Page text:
Thursday, August 26, 2010

Whatcha Thinking Thursday (1)

So I'm starting a new meme. I haven't seen anything like this so I don't think I'm stepping on anyones toes. Of course, I do not read every book blog out there so if someone knows of the meme going on somewhere else, please let me know!

With that out of the way- here's how this will work. Each Thursday I'll simply blog about something book related that's weighing on my mind. Feel free to comment away if you agree or disagree (just keep it clean, okay?), or if you want to post to your site either on the same topic or about whatever it is you're thinking about go right ahead. I just ask that you link back to here. Also- make sure you add your blog to the list so we can find you too!
So without further ado, I'm thinking about epilogues.

Yup. Epilogues. I finished two books on Tuesday. Mockingjay by Suzanne Collins and Sisters Red by Jackson Pearce. I was already in love with Collins' Hunger Games books, so it is no surprise that I loved Mockingjay as well (review here). On the flip side, I'd never read anything by Pearce, and going up against Mockingjay is a pretty tough match, but I have to say, I really enjoyed Sisters Red as well. There was really only one thing that seperated the two in my mind. The epilogue.

To be upfront, I hate epilogues. I hated it in Harry Potter, hated it in Perfect Chemistry (Simone Elkeles) and I hated it in Mockingjay. Here's my arguement against the epilogue. It's such a let down. We've just spent an entire book, or in some case 7 entire books, living with these charecters. Laughing with them, crying with them, hurting with them and unltimately loving them. In many cases the book ends with a triumph of some kind, an overcoming of previously insurmountable odds and then suddenly it's 20 years later and everyone is happy and isn't it wonderful. I feel like it cheapens the lives that I know they must have had in the interim. I get that it is a way to give us a peak into the future, to let us know that they are all okay, but it still just doesn't work for me. To condense it to 3-4 happy pages seems inadequate, and I inevitable feel let down, dissapointed. These books are books that I love, and they end in a way that doesn't do the writing and charecters justice. Yet, I continue to see epilogues tacked on there at the end, like an afterthought to the brilliance that came before. It's tantamount to another device I dislike. Why not just end the book with "and they all lived happily ever after" and call it a day?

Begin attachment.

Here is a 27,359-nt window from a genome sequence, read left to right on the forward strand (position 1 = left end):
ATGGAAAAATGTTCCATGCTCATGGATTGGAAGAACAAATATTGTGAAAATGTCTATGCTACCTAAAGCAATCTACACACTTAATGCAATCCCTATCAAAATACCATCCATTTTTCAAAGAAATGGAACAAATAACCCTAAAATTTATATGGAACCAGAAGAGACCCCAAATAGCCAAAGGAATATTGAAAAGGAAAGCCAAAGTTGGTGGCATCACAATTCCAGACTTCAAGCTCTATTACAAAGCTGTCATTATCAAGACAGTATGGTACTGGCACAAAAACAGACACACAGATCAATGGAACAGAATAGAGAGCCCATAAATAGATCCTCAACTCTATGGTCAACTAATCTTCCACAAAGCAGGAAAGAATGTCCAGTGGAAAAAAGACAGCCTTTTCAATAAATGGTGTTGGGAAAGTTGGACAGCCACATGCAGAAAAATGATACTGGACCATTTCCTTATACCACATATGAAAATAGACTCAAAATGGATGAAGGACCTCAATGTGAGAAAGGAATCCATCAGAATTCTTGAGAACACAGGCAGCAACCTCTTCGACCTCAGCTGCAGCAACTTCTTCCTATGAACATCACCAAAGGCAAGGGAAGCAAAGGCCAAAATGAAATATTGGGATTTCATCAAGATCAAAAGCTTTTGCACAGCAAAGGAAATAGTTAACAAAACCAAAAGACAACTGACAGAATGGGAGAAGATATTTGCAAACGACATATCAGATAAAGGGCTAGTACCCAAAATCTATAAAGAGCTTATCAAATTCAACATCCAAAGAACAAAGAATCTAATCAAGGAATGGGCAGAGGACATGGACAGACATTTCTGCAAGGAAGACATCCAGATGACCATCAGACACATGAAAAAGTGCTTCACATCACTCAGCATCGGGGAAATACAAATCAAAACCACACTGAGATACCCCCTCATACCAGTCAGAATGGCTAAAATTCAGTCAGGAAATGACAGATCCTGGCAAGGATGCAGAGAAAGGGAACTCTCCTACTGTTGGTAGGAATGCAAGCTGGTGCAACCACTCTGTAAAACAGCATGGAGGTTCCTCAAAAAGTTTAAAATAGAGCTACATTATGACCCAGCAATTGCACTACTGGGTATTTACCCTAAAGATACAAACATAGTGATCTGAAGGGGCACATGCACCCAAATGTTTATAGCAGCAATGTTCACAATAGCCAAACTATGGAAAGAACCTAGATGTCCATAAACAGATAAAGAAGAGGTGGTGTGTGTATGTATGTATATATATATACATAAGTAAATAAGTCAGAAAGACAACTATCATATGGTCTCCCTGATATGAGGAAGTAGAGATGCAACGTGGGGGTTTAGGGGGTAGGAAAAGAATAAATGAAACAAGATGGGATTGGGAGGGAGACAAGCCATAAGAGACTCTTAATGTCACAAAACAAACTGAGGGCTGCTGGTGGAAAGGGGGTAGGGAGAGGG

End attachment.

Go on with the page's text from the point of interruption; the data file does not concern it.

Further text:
I was beginning to think that a good epilogue was impossible, and then I finished Sisters Red (review here), and there it was, a good epilogue. Why was it good? In my opinion it was good because it didn't make any giant leaps into the future, I didn't feel I missed anything. The epilogue jumps about 7 months forward to point where our three fenris hunters, Scarlett, Rose and Silas are just beginning to get their lives back on track, to find their own place in the world. We see them heading out into the world and are left to wonder what will happen next without wondering what it is that happened between the end of the story and the point at which the epilogue begins.

So that's what I'm thinking about. How about you? Epilogue love or epilogue hate? Or, do you have something totally different on your mind?


  1. I'm indifferent about epilogues, but I tend to put them into my stories. I don't think a book should have a prologue if there is no epilogue and vice versa. I find it weird when there is one and not the other. Where's the balance in that?